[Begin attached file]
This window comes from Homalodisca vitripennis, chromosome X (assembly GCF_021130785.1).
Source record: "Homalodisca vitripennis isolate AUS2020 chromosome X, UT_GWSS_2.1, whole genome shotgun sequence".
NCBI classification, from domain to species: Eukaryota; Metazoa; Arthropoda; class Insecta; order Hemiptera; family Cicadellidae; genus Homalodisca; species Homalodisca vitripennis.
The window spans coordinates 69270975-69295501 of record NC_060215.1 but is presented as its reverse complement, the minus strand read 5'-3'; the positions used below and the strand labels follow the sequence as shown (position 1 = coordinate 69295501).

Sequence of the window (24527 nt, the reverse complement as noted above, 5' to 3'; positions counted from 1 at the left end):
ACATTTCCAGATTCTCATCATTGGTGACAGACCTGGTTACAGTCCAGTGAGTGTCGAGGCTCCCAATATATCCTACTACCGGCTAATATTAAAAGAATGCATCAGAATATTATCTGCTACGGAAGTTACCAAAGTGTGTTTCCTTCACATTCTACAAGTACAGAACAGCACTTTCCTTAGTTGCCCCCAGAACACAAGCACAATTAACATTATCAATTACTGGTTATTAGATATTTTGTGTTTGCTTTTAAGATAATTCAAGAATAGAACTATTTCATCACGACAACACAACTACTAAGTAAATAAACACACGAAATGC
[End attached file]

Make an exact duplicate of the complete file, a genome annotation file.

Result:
This window comes from Homalodisca vitripennis, chromosome X (assembly GCF_021130785.1).
Source record: "Homalodisca vitripennis isolate AUS2020 chromosome X, UT_GWSS_2.1, whole genome shotgun sequence".
NCBI classification, from domain to species: Eukaryota; Metazoa; Arthropoda; class Insecta; order Hemiptera; family Cicadellidae; genus Homalodisca; species Homalodisca vitripennis.
The window spans coordinates 69270975-69295501 of record NC_060215.1 but is presented as its reverse complement, the minus strand read 5'-3'; the positions used below and the strand labels follow the sequence as shown (position 1 = coordinate 69295501).

Sequence of the window (24527 nt, the reverse complement as noted above, 5' to 3'; positions counted from 1 at the left end):
ACATTTCCAGATTCTCATCATTGGTGACAGACCTGGTTACAGTCCAGTGAGTGTCGAGGCTCCCAATATATCCTACTACCGGCTAATATTAAAAGAATGCATCAGAATATTATCTGCTACGGAAGTTACCAAAGTGTGTTTCCTTCACATTCTACAAGTACAGAACAGCACTTTCCTTAGTTGCCCCCAGAACACAAGCACAATTAACATTATCAATTACTGGTTATTAGATATTTTGTGTTTGCTTTTAAGATAATTCAAGAATAGAACTATTTCATCACGACAACACAACTACTAAGTAAATAAACACACGAAATGC